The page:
conditions are harsh.
Partnership for Change Program brings together Federal, state,
and university organizations in a collaborative effort to cut
red tape and help these
impoverished communities. So far, the Partnership has brought
six new WIC clinics to the colonias' residents providing new
mothers with grocery store vouchers for healthy food and ensuring
that infants and young children get childhood immunizations.
Under Secretary Watkins realizes that there is "still a great
deal of work to be done in these areas," she is proud of the
progress that is being made.
Partnership for Helping Native Americans (Video
Clip "On Helping Native Americans")
Watkins is also proud of FNS's accomplishments in bringing fresh
produce to Indian tribes on remote reservations. Historically,
some tribes didn't receive fresh produce regularly because the
procurement process took so long (sometimes five months between
order and receipt). Often foods arrived after their shelf lives
had expired. FNS learned that the Department of Defense (DOD)
had tackled a similar problem and successfully developed a network
to provide fresh fruits and vegetables to military bases and
installations. Watkins seized the opportunity for an interagency
partnership, and soon DOD was "working" for FNS, delivering
healthful fresh produce to Indian tribes on a regular schedule.
job of making sure that kids and families stay healthy by getting
the nutrition they require sometimes means that Watkins needs
to dig in her heals to get the job
done. Sometimes Watkins takes this quite literally. She jokes
about the time she arrived at a school on her hunger tour thinking
she was going to plant one sweet potato in a symbolic gesture.
When she got there, she found out the kids expected her to plant
the whole row, so, she just kept on planting - - in her black
suit and high heels. It's clear that Shirley Watkins sees a job through to its completion.
on Federal Reinvention (Video
Clip "On FNS Staff")
the success Under Secretary Watkins has achieved at FNS, her
advice to others is simple. "If you are trying to reinvent an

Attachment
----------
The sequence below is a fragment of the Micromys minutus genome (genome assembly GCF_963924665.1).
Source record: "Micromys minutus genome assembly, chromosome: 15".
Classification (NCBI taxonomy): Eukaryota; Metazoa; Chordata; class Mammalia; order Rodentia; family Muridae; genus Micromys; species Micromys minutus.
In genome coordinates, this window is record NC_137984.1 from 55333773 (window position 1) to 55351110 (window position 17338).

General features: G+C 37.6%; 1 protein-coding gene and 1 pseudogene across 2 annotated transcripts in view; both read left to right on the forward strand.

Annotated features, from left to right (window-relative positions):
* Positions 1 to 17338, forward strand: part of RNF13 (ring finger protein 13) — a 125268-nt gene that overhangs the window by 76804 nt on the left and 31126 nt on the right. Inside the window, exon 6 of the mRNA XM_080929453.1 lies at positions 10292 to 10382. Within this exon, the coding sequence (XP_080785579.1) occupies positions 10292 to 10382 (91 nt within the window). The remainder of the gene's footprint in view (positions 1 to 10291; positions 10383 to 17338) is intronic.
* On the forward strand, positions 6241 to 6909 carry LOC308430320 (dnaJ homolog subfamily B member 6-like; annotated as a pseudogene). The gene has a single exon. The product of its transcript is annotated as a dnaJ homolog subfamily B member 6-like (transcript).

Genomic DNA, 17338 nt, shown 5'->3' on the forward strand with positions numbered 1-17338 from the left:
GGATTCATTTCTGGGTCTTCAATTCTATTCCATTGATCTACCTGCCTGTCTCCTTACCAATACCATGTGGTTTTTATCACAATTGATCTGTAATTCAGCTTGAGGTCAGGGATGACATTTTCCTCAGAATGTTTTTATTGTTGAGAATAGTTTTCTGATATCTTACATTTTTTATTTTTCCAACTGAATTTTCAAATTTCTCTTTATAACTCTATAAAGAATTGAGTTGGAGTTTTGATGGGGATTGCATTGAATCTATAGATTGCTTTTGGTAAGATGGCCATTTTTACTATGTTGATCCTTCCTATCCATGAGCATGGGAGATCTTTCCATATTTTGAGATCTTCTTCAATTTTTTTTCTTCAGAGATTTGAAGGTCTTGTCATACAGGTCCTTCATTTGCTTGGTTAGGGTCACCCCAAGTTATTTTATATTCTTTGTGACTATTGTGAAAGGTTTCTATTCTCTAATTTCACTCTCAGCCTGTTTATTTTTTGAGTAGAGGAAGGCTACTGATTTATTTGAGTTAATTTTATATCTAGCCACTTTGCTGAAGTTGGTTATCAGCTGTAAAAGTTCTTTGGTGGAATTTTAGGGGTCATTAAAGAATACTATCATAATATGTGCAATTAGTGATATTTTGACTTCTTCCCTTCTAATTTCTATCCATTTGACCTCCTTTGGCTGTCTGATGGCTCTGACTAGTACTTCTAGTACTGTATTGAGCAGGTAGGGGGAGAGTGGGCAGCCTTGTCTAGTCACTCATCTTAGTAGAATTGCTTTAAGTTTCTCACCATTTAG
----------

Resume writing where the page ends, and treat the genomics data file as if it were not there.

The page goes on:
agency, you first have to think positively and not be deterred
by obstacles," Watkins said. She started out slowly reinventing
her agency so that people could see the need for change. Then,
she tried to help them see the value that was in it for them.
One of her most difficult tasks was helping her staff develop
a single vision and mission. But, that process helped them understand
that reinvention is not an initiative to help the infrastructure
of the industry. It's change for everyone's benefit. Shirley
Watkins recalls, "At the local level, it was, 'WOW!' I've never
seen so much enthusiasm."
Watkins is a new breed of manager. She videotapes conferences,
visits with staff, holds regular meetings with her senior leaders,
and brings people into the processes that affect them. Most
of all, she empowers her staff to implement any creative ideas
that will help achieve their mission of improving the nation's
nutritional health and ending hunger. She gives every employee
a "license to improve," and since she instituted this program
in February 1999, more than 400 employees have come up with
new, innovative projects that are increasing productivity at
FNS. She particularly recalls the words of an employee she talked
to on the road. "Shirley, " she said, "how excited I am-all
of a sudden I can do the creative things; you don't need to
be restricted by anything."
Clip "Getting People Involved")
Something Behind (Video
Clip "A Lasting Memory")
about the legacy that she wants to leave behind, Watkins says
that she wants to make a difference in peoples' lives and to
make certain that this agency is the best that it can be. She
wants to leave behind a legacy of improved access to programs
that better serve people's needs, and that reach out to families
with resources to help them. She laughs and adds, "We are having
fun here. When we stop having fun, you know it is time to go
and do something else."